Seasonal NH3 emission estimates for the eastern United States based on ammonium wet concentrations and an inverse modeling method

Authors

  • Alice B. Gilliland,

    1. Atmospheric Sciences Modeling Division, Air Resources Laboratory, NOAA, Research Triangle Park, North Carolina, USA
    2. On assignment to National Exposure Research Laboratory, U.S. Environmental Protection Agency, Research Triangle Park, North Carolina, USA.
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  • Robin L. Dennis,

    1. Atmospheric Sciences Modeling Division, Air Resources Laboratory, NOAA, Research Triangle Park, North Carolina, USA
    2. On assignment to National Exposure Research Laboratory, U.S. Environmental Protection Agency, Research Triangle Park, North Carolina, USA.
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  • Shawn J. Roselle,

    1. Atmospheric Sciences Modeling Division, Air Resources Laboratory, NOAA, Research Triangle Park, North Carolina, USA
    2. On assignment to National Exposure Research Laboratory, U.S. Environmental Protection Agency, Research Triangle Park, North Carolina, USA.
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  • Thomas E. Pierce

    1. Atmospheric Sciences Modeling Division, Air Resources Laboratory, NOAA, Research Triangle Park, North Carolina, USA
    2. On assignment to National Exposure Research Laboratory, U.S. Environmental Protection Agency, Research Triangle Park, North Carolina, USA.
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Abstract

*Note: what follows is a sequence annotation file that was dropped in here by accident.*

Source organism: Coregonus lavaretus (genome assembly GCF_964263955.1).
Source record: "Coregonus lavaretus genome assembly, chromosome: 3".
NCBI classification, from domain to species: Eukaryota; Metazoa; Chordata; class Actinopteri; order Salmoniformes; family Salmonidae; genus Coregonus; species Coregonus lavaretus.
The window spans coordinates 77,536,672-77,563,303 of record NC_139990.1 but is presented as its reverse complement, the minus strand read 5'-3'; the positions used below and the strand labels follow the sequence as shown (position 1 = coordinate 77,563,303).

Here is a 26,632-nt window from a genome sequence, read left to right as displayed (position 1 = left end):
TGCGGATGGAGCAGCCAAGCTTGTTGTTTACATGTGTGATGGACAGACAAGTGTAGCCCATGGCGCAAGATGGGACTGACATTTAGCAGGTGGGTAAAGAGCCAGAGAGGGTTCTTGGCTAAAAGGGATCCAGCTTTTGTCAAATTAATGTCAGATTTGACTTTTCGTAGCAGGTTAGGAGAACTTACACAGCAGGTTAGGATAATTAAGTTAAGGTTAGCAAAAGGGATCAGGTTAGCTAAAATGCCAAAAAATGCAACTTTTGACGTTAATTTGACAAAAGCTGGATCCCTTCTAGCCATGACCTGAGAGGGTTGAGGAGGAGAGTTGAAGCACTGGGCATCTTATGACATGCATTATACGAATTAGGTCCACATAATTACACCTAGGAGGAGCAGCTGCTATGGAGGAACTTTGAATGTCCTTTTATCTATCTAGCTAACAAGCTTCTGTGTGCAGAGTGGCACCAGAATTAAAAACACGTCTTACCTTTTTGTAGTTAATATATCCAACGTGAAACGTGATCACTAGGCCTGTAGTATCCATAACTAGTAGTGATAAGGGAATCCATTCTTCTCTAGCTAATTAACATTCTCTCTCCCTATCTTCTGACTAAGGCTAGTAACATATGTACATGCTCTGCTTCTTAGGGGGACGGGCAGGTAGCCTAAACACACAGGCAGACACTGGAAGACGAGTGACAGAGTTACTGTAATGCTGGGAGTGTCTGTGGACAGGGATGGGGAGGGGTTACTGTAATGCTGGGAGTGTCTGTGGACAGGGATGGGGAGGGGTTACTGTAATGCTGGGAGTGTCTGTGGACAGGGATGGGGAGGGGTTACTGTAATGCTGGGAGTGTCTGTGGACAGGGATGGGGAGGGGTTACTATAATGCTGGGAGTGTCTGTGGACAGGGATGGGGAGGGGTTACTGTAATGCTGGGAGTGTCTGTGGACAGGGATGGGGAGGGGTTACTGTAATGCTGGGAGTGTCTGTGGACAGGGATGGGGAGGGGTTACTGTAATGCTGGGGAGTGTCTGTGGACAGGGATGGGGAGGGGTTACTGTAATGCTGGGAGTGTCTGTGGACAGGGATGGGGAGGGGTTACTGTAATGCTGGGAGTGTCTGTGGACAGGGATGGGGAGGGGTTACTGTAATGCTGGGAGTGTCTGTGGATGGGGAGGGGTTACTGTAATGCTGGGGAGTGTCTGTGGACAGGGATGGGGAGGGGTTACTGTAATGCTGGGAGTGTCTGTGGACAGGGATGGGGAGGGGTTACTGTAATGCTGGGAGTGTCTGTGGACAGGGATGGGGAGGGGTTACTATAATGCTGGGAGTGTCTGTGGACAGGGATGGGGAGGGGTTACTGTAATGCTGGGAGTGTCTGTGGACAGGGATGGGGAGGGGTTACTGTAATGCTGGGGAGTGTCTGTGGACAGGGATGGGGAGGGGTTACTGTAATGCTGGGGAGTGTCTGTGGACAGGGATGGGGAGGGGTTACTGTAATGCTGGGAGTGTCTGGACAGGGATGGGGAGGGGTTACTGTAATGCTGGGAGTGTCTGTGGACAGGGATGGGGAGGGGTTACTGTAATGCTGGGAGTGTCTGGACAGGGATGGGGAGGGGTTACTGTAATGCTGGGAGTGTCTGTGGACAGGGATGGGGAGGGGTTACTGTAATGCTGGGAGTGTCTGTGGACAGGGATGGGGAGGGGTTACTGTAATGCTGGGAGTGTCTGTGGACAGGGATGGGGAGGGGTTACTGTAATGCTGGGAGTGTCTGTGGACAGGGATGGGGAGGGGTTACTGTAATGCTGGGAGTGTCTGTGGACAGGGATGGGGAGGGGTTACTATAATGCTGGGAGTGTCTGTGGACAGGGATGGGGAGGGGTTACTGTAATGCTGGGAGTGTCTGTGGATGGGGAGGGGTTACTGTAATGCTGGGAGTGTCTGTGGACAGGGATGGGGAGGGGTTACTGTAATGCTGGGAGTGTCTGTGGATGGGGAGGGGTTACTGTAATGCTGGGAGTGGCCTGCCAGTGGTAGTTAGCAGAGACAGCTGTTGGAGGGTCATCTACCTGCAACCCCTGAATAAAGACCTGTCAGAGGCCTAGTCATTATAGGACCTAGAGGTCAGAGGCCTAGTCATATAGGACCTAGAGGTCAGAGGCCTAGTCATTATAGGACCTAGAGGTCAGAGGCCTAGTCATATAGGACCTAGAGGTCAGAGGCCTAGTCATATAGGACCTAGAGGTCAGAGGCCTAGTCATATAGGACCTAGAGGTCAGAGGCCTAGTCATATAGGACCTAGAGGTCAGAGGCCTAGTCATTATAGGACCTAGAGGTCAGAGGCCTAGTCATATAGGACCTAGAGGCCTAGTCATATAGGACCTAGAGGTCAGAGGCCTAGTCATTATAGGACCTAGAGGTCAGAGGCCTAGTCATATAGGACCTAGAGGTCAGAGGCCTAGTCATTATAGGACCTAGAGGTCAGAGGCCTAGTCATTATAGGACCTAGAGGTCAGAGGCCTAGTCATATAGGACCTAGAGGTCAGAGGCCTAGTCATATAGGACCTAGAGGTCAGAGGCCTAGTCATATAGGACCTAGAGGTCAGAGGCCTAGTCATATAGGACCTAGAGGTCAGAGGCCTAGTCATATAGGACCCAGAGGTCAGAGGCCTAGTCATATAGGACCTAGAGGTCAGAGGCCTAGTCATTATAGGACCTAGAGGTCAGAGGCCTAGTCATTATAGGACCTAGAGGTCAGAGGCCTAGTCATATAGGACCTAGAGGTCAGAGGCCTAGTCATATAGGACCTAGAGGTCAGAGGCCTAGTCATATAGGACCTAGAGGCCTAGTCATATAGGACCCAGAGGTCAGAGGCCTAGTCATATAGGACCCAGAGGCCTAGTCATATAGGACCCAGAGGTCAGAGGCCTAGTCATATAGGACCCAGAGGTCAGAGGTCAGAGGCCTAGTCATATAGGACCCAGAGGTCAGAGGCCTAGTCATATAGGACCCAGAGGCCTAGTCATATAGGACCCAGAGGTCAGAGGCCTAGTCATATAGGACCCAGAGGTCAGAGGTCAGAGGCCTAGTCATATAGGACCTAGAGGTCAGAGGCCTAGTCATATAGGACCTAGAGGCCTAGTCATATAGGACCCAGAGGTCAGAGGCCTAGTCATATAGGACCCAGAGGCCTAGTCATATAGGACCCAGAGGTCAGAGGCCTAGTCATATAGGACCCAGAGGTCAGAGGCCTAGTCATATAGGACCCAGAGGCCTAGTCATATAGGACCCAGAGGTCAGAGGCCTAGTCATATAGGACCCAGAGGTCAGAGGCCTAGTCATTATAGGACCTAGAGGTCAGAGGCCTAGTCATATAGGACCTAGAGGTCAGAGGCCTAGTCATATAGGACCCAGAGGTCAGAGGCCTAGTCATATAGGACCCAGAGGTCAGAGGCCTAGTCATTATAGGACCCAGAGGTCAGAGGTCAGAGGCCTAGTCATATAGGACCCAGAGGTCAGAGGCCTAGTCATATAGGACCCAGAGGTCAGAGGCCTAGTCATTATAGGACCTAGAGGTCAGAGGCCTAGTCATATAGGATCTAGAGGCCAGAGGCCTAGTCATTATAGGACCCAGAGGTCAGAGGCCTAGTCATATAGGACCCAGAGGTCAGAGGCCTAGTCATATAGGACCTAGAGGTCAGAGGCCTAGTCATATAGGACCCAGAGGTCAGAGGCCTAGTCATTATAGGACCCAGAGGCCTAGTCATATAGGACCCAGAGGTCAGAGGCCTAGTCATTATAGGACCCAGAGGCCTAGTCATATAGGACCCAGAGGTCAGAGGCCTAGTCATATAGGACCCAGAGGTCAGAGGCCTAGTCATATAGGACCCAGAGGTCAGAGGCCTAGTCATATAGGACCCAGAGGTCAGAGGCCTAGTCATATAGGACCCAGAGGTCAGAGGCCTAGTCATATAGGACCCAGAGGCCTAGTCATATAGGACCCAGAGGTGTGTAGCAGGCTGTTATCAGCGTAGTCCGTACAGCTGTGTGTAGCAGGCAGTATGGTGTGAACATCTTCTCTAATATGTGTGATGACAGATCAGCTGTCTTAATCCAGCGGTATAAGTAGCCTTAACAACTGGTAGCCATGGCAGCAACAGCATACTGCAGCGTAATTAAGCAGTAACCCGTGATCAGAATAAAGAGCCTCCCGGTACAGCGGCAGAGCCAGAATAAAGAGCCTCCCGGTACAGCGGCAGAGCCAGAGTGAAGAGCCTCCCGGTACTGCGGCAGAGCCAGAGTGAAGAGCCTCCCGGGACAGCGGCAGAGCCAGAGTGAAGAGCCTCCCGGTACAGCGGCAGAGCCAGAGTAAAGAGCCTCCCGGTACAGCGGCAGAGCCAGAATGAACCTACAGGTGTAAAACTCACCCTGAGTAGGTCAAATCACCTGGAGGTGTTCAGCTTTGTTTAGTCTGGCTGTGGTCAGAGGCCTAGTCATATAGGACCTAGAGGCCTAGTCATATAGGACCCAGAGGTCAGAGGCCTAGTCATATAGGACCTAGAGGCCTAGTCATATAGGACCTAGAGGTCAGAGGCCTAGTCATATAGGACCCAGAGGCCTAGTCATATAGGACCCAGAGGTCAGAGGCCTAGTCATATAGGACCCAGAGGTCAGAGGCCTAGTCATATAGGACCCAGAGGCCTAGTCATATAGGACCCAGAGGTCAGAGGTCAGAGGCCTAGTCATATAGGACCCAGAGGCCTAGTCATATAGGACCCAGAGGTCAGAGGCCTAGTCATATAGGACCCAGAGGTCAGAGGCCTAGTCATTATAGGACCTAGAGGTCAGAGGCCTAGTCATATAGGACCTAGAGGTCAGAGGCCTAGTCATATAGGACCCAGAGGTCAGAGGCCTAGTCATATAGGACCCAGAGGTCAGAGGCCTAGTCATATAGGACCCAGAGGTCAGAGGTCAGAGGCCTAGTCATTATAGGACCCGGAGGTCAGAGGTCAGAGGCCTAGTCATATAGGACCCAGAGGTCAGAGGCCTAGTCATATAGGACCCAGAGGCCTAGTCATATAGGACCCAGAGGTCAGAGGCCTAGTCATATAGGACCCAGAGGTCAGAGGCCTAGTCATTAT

[1] Significant uncertainty exists in the magnitude and variability of ammonia (NH3) emissions. NH3 emissions are needed as input for air quality modeling of aerosols and deposition of nitrogen compounds. Approximately 85% of NH3 emissions are estimated to come from agricultural nonpoint sources, which are suspected to have a strong seasonal pattern. Because no seasonal information is available in current NH3 emission inventories for air quality modeling, the emissions are often distributed evenly over the year by default. Doing so can adversely affect air quality model-predicted concentrations of nitrogen-containing compounds, as shown here. We apply a Kalman filter inverse modeling technique to deduce monthly 1990 NH3 emissions for the eastern United States. The U.S. Environmental Protection Agency (USEPA) Community Multiscale Air Quality (CMAQ) model and ammonium (NH4+) wet concentration data from the National Atmospheric Deposition Program network are used. The results illustrate the strong seasonal differences in NH3 emissions that were anticipated, where NH3 emissions are more than 75% lower during the colder seasons fall and winter as compared to peak emissions during summer. The results also suggest that the current USEPA 1990 National Emission Inventory for NH3 is too high by at least 20%. This is supported by a recent USEPA study of emission factors that proposes lower emission factors for cattle and swine, which are two of the largest sources of NH3 emissions in the inventory.

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